Puppies and kittens get their initial protection from their mother’s milk by benefiting from the antibodies she has generated. The standard of care from that point has been to start vaccinating to build protection against disease. The problem with vaccines, however, is that they are not given through a natural route of exposure. This causes the immune system to sometimes react inappropriately causing inflammatory disease such as itching and diarrhea. Furthermore, over vaccinating at a young age can actually weaken the immune system, making it less effective at fighting disease in general.
The best way to grow a strong immune system is through natural exposure to disease. Now I am not saying that you should let your pet just go out and get sick, but there are alternatives to traditional vaccines. One option is nosodes, find more details in this post . Nosodes essentially create a natural exposure without allowing your pet to get the disease we are trying to protect it from. Nosodes can also be given after exposure to disease to improve recovery and reduce symptoms.
Another consideration is what is your pet’s actual risk of exposure? House pets, for example, are not likely to be exposed to many diseases if their activities are limited to an area around the home.
If traditional vaccines are given, I recommend a reduced protocol starting at 8-10 weeks of age, and giving 1 booster 4 weeks later. I would then recommend titers at 1 year and every 3 years after to see if the antibodies remain. I also recommend only vaccinating for those disease that your pet is likely to be exposed to, such as parvo and distemper in puppies and distemper and the respiratory viruses in cats. Rabies is still required by law and can be given any time after 4 months of age.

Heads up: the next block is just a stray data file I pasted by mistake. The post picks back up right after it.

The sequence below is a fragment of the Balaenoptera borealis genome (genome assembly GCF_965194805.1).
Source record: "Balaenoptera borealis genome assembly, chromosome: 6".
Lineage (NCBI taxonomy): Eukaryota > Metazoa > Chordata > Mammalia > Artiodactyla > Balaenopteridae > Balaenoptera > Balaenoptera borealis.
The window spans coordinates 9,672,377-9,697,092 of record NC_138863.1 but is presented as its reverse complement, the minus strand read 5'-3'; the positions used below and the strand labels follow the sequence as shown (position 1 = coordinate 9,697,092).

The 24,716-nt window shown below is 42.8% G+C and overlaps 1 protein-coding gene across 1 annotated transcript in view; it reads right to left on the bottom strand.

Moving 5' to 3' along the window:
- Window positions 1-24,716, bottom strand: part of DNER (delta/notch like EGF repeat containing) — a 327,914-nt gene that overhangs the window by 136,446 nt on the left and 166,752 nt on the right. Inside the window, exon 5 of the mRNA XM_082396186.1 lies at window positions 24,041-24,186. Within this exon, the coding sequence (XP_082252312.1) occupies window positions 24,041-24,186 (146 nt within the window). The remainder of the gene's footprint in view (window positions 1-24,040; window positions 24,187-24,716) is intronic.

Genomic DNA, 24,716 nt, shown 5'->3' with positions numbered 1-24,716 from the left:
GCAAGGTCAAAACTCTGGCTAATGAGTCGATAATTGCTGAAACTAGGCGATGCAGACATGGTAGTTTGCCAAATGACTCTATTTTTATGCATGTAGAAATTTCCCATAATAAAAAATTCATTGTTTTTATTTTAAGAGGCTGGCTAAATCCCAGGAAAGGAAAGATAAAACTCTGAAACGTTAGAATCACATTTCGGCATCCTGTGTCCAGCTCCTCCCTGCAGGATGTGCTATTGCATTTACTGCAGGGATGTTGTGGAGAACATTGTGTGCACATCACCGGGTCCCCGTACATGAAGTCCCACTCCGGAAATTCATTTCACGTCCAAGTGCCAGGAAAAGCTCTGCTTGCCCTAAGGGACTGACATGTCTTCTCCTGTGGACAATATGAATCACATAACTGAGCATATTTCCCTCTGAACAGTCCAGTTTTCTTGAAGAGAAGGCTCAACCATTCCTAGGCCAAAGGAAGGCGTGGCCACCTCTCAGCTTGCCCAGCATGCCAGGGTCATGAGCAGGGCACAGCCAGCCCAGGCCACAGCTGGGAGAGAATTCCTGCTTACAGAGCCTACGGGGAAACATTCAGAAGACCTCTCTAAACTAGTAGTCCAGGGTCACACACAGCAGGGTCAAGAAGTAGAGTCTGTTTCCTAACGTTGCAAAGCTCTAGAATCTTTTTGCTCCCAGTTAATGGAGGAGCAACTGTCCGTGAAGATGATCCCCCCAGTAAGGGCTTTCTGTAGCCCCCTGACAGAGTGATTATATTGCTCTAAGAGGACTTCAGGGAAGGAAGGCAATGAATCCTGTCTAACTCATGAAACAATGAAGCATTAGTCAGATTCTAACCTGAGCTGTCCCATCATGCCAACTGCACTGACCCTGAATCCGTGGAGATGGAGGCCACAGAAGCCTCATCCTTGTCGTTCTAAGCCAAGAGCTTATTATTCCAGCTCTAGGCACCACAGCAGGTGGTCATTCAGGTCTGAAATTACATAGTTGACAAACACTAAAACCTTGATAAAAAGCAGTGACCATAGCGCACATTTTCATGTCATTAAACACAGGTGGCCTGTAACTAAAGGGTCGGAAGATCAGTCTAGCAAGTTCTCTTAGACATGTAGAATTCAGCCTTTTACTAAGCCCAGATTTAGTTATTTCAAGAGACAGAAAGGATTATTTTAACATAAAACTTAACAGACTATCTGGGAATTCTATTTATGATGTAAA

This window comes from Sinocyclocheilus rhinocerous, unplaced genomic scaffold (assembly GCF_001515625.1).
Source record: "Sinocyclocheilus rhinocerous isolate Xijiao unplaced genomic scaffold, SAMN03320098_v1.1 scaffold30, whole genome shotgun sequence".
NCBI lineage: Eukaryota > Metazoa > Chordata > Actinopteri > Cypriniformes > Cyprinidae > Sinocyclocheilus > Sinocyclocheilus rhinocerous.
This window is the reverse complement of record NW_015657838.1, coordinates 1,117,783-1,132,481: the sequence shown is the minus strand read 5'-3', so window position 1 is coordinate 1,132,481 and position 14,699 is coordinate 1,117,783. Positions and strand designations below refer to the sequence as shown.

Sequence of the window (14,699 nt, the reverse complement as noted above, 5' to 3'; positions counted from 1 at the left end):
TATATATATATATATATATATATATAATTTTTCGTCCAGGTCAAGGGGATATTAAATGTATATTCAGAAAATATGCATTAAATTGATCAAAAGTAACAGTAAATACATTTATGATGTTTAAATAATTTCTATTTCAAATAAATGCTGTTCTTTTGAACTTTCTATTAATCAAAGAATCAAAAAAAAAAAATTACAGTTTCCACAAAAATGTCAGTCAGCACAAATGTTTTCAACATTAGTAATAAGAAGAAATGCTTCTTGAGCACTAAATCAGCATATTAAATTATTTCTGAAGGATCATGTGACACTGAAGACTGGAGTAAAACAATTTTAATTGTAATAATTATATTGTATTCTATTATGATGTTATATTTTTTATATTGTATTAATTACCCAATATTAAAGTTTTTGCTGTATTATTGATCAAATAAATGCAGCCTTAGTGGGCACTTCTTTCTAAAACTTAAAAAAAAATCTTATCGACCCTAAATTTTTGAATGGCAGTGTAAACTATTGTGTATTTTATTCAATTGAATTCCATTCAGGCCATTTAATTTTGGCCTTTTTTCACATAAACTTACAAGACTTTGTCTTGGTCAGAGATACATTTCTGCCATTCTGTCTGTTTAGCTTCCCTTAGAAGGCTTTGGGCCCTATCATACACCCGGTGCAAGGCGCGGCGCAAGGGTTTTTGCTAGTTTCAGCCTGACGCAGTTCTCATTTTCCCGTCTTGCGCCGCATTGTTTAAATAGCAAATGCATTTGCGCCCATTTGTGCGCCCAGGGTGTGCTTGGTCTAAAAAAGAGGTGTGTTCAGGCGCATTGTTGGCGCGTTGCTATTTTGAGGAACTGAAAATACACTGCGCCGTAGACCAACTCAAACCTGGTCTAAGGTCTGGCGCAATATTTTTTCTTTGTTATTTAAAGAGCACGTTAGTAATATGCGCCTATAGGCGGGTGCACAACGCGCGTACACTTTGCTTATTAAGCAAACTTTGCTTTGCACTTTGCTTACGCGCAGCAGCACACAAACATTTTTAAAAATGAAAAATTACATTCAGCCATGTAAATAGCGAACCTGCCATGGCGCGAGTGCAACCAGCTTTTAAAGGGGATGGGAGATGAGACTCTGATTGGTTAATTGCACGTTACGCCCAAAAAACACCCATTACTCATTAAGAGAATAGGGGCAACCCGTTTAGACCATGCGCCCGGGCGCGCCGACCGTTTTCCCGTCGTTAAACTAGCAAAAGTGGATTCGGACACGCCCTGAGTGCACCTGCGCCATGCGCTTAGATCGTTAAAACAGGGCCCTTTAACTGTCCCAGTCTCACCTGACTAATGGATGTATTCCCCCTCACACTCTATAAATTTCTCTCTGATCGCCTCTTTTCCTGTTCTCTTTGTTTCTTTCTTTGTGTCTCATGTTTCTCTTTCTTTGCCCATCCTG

Vaccines are not benign medicine, and over vaccinating can, indeed cause harm to your pet. Consider your pet’s risk and use only those vaccines that are indicated, or consider alternatives such as nosodes. Remember too that a pet with a strong immune system will be able to fight disease on its own, without the help of vaccines.
We are well into our summer weather and the question often arises – what do we need to do to protect our pets against bugs such as fleas, ticks, and mosquitoes (the carrier of heartworm disease)
The need to protect your pet is based on the risk of exposure to the bugs:
Fleas are often brought to your pet from other animals, including wildlife. They will make your pet itch, and are visible, brown bugs that hop on and off your pet. Fleas can live in your house and yard, making them difficult to get rid of. There are several spot-on type flea preventatives that are applied once monthly – these are effective, but are also toxic as the insecticide is absorbed into your pet’s body. There are natural sprays that can repel fleas but do not kill them. I do not recommend using a flea preventative unless you have actually seen them on your pets.